A MAJOR £4m shopping centre expansion in Wirral could fail to materialise after a council split over selling land to developers.
Ardwood Properties, who took over Liscard's Cherry Tree shopping centre last year, want to extend the existing shopping area by building a two-storey car park and increasing the number of shop units.
Planning permission for the controversial scheme, which has been opposed by local residents, was passed by the council in February.
But now the Liberal Democrat and Conservative councillors on Wirral's cabinet have rejected an offer from the developers to buy back the council's lease to the car park where much of the development would be.
Liberal Democrats said they would not accept the loss of £110,000 per year in revenue from car parking charges and joined with Conservatives in rejecting the Ardwood Properties's offer.
Cllr Stuart Kelly, leader of the Liberal Democrat group and cabinet member for central services, had the casting vote.
He said: "I'm not prepared to lose money from the council's revenue budget to subsidise shops.
"If they upped the offer so the effect was neutral on the budget I would consider it. But the amount they offered was not enough."
The offer by Ardwood Properties was rejected after Liberal Democrat and Conservative cabinet members voted against it on the hung council.
Cllr Kelly said: "The director of finance described it as not a particularly good financial deal."
Wallasey MP Angela Eagle accused Liberal Democrats and Conservatives of "taking a narrow and short-sighted view of this issue and putting the whole development in jeopardy".
She said senior council officers had recommended the offer be accepted, and added: "Since my election in 1992, people have been telling me that the shopping centre has been at risk of going downhill.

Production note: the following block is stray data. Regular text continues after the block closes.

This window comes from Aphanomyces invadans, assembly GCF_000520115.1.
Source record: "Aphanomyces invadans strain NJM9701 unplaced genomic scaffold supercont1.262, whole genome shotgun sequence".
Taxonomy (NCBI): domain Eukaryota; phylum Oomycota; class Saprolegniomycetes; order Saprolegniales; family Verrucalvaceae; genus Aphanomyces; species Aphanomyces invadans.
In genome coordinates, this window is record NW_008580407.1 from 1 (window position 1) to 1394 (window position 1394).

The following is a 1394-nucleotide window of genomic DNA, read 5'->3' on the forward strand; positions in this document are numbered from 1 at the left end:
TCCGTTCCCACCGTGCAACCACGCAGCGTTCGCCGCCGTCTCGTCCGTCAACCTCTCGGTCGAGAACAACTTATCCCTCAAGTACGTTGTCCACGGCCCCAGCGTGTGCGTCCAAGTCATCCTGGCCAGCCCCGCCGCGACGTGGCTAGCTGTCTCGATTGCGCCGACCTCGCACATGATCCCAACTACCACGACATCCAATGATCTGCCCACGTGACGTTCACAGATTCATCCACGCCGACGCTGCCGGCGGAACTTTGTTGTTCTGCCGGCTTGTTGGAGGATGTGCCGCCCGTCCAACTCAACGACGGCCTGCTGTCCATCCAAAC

"I have worked with the council to try and reverse that trend. Quite rightly, public money was used to encourage Wilkinson's into the centre and that has given it a boost. This is the next logical step."
When news of the plans to develop the centre emerged last year opposition to the scheme was fierce, and local people threatened to barricade roads around the town centre if the scheme went ahead.
At the time Robert Maxted, managing director of Ardwood, said the scheme was crucial to the centre's future, and the council's decision meant they could not proceed with their plans.
He said: "Unless they reconsider it means all the months of negotiations have been fruitless. We have pre-let a lot of the space and there are retailers who want to come to Wallasey or expand there. The council only has a 10-year lease on the car park, and we think they would pick up something in the order of £150-200,000 in rates from the new businesses of the development went ahead."